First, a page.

Thanksgiving! Turkey! Family! Pie! Eating until the tryptophan sets in then loafing on the couch watching reruns or football, and just enjoying each other company. Seeing how much whipped cream you can put on your pie before grandma gives you that look of “you’re ruining the pie.”
Somehow, I managed to completely forget last year’s Thanksgiving. I remember the year before that’s because it was just me and the cats. I made a cornish game hen instead of a turkey, but didn’t skimp on the rest. Also, having a whole pie to yourself is awesome. However, last year I went home. Mom and I had a simple Thanksgiving together. We made squash soup, roasted root veggies, and a small turkey breast. Oh, and I made my first pumpkin pie.
This year, well, I’m still in Chicago. I went home a couple weeks ago for the twin’s baby shower and making two trips in one month is hard, especially with Christmas and the twin’s birth coming up in December. (Or, at least, that’s when we’re assuming the twins might come. Due date is actually in January, but the doctor only gave her a few more weeks.) Regardless, I’m still here.
Later tonight I’ll head over to spend the evening with some of my Mucca family, but other than that it’s going to be a quiet day.
At first I was sort of upset. I spend so much time alone anyway right now because of the whole unemployment thing, spending a holiday alone wasn’t appealing. Also, I love cooking Thanksgiving-style meals, but wasn’t sure I wanted to go through the effort just for myself. I’ve got a tiny kitchen and that thing’s a pain when you try to do anything too elaborate.
But I’ve got my Muccas tonight, and we’ll have a great time and I’ll still get my turkey. (And hopefully pie!)
Holidays as an adult are definitely different. Not necessarily in big ways, but at least for me, they definitely signify the importance of family — blood related or not. In my family, I’m the one who moved away. When I was little, it was my aunt and uncle — my mom’s siblings — who were the ones who moved away, both to California, though different towns. I rarely saw them as a kid, at least not until my aunt moved back to Indiana… but still, my uncle and his family stayed there and he’s still someone I’m not close to. Chicago isn’t terribly far away, as most of my family is in Indiana, but it can feel like I’m across the country. I have no easy means of getting home. So I miss a lot of the small things. And with two more nieces on the way, it’s really hitting hard.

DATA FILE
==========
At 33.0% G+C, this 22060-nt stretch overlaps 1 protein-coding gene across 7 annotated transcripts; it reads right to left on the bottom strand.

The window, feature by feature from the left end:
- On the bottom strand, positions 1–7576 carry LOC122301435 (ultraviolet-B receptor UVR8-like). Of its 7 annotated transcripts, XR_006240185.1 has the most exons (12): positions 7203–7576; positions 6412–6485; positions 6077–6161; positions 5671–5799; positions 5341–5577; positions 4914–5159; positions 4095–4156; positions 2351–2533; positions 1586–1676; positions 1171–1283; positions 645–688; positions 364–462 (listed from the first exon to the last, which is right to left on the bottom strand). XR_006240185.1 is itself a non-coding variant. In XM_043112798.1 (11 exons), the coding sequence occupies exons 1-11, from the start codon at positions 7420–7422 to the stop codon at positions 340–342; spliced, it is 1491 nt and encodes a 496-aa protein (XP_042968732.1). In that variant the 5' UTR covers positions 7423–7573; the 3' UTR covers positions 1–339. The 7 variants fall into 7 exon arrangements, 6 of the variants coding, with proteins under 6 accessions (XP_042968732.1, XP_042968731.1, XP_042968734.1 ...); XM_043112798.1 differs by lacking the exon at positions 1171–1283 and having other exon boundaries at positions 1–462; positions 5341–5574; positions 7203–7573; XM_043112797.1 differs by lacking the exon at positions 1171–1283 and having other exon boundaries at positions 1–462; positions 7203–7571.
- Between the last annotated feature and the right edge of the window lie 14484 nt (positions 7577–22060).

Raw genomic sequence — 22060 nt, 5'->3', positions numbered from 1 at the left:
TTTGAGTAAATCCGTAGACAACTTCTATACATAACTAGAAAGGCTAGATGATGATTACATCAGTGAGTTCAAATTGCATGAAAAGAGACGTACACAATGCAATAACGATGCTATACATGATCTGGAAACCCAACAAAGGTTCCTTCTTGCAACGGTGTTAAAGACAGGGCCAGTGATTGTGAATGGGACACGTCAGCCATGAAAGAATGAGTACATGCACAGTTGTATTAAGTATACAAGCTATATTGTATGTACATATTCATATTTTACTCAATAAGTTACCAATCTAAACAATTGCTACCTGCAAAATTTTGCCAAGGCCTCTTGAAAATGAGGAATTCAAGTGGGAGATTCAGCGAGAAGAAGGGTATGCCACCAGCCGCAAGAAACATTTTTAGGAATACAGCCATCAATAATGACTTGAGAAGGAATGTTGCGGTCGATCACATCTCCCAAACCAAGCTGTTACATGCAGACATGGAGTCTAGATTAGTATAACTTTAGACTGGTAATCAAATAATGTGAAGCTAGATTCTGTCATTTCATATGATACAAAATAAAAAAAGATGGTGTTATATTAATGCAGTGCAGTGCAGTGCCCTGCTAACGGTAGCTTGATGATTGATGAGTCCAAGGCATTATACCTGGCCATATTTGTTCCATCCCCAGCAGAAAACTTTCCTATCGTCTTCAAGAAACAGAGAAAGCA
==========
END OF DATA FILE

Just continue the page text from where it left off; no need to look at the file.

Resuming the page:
For me, holidays are homecomings. They’re about family, the people important to you. Each of us find our own ways of celebrating these relationships. For some it’s Friendsgiving, for others it’s traveling to numerous houses so they can make sure they spend a little time either everyone. I still haven’t found my tradition yet. But I’m very grateful for the opportunities I have to go home and be with my family. And I’m also very thankful for my friends, the people who’ve become a family to me. I’m blessed to have them all in my life.